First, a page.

Extension Line

Tips for making home food preservation safe


We received a great deal of rain last week and now my garden is producing more veggies than I can eat. This weekend I will be spending some time dusting off the canner to pickle my favorite, cucumbers! Home food preservation is a fantastic way to preserve it now and enjoy it later. But, before I start, I must stop and ask myself, “What methods are safe?”

If you’re looking to can produce from your garden there are only two safe methods, boiling water bath canning and pressure canning. Boiling water bath canning is safe to use when canning high -acid foods, which are the majority of your fruits and pickled foods. Pressure canning is required when canning low-acid foods, which includes most vegetables and meats. Tomatoes are borderline acidic so it is important to add an acid such as lemon juice when canning tomatoes. Pressure canning is required for low-acid foods because of the risk of Clostridium botulinum. C. botulinum can survive 5 1/2 to 12 hours of boiling, so to destroy it, water must reach 240 degrees F which can only be achieved under pressure. C. botulinum has an 8% fatality rate according to the World Health Organization.

Some general guidelines to help get you started.

• Use only tested recipes from the USDA, these recipes can be found in: USDA Complete Guide to Home Canning, So Easy to Preserve or the Ball Blue Book. All recipes should be from 1994 or more recent editions to ensure safety.

• Use mason jars because they withstand higher temperatures. Do not use single use jars like jelly or mayonnaise.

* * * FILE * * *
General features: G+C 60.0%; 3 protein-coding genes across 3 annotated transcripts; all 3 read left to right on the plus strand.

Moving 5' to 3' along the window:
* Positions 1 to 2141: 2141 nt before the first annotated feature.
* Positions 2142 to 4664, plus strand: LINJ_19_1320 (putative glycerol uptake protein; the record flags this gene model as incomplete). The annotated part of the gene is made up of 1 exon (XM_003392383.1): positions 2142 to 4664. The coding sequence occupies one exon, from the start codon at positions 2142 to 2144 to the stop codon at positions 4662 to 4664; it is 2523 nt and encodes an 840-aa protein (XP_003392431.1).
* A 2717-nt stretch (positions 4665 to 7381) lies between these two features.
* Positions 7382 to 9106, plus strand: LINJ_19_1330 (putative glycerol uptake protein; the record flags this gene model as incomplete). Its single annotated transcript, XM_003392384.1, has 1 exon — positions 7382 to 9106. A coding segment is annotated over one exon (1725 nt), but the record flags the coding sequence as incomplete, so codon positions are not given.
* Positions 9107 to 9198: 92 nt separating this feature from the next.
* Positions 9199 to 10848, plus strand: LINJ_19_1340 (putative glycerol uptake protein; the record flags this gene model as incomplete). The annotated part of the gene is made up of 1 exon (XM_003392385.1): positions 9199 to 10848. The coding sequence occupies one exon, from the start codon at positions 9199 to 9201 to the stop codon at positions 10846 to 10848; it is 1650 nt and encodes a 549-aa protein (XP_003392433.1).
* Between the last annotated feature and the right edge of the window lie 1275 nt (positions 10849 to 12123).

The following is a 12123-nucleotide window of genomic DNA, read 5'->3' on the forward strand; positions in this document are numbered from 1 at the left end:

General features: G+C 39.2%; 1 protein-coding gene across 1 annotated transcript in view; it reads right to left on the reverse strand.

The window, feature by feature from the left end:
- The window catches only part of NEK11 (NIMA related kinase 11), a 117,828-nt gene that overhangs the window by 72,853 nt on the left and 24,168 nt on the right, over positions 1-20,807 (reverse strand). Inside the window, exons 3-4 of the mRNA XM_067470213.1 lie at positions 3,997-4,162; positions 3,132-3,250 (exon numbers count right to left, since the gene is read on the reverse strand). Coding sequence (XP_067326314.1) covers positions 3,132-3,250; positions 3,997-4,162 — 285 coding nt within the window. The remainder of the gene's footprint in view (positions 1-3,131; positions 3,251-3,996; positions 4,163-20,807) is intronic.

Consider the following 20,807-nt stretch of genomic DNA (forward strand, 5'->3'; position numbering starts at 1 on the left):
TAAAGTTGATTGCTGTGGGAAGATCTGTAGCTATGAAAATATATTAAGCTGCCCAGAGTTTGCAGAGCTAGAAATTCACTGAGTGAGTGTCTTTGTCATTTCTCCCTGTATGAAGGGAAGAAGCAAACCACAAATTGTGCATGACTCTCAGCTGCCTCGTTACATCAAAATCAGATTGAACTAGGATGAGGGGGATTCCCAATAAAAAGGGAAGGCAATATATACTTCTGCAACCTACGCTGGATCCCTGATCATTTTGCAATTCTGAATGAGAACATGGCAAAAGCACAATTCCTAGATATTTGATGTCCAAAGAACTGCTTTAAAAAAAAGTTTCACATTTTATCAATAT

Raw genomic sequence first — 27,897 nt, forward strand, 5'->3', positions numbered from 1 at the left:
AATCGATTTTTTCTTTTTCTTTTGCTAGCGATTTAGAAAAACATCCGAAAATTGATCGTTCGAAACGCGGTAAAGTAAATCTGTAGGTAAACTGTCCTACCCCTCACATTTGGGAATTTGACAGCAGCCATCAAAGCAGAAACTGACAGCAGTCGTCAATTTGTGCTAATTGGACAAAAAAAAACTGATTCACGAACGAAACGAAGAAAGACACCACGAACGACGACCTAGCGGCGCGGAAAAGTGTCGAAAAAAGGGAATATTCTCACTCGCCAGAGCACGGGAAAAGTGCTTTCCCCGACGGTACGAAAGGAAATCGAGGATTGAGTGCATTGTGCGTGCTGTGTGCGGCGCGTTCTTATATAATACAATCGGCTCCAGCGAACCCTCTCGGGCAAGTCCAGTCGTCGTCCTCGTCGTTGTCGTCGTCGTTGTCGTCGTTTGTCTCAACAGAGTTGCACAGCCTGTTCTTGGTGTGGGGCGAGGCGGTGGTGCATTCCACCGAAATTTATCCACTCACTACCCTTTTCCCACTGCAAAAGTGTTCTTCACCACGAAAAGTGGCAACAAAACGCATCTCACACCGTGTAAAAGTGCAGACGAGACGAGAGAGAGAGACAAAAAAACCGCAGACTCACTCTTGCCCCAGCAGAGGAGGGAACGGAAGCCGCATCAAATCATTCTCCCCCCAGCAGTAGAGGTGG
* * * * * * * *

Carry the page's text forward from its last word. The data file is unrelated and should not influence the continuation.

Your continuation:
• Only tighten lids finger-tip tight.

• Be careful not to tilt jars. Use a jar lifter to place jars into canner.

• Processing time doesn’t start until water is boiling or pressure is met.

• Let jars rest in canner for five minutes, this will reduce the loss of liquid from the jar.

• Do not leave jars in canner overnight. This could allow for other spoilage organisms to grow.

• Do not turn jars upside down.

• Allow jars to cool 12-24 hours. Press the center of the lid to see if it is concave.

If you are a beginner or someone who has been canning for years, reviewing guidelines each year is important. Produce and procedures are constantly changing, so it is important to make sure you are finding the most recent recipes to ensure safety.

Reminder: pressure canner dial gauges should be tested for accuracy each year. This can be done at the Montgomery County Extension office. Contact me at 765-364-6363 to ensure I am here when you bring your canner lid in for testing. Do not hesitate to call at any time with canning questions. It is better to be safe than sick.


Monica Nagele is the Montgomery County Extension Educator and County Extension Director, Health and Human Science. She is a registered dietitian. The Extension office is at 400 Parke Ave., Crawfordsville; 765-364-6363. She may be reached by email at mwilhoit@purdue.edu.


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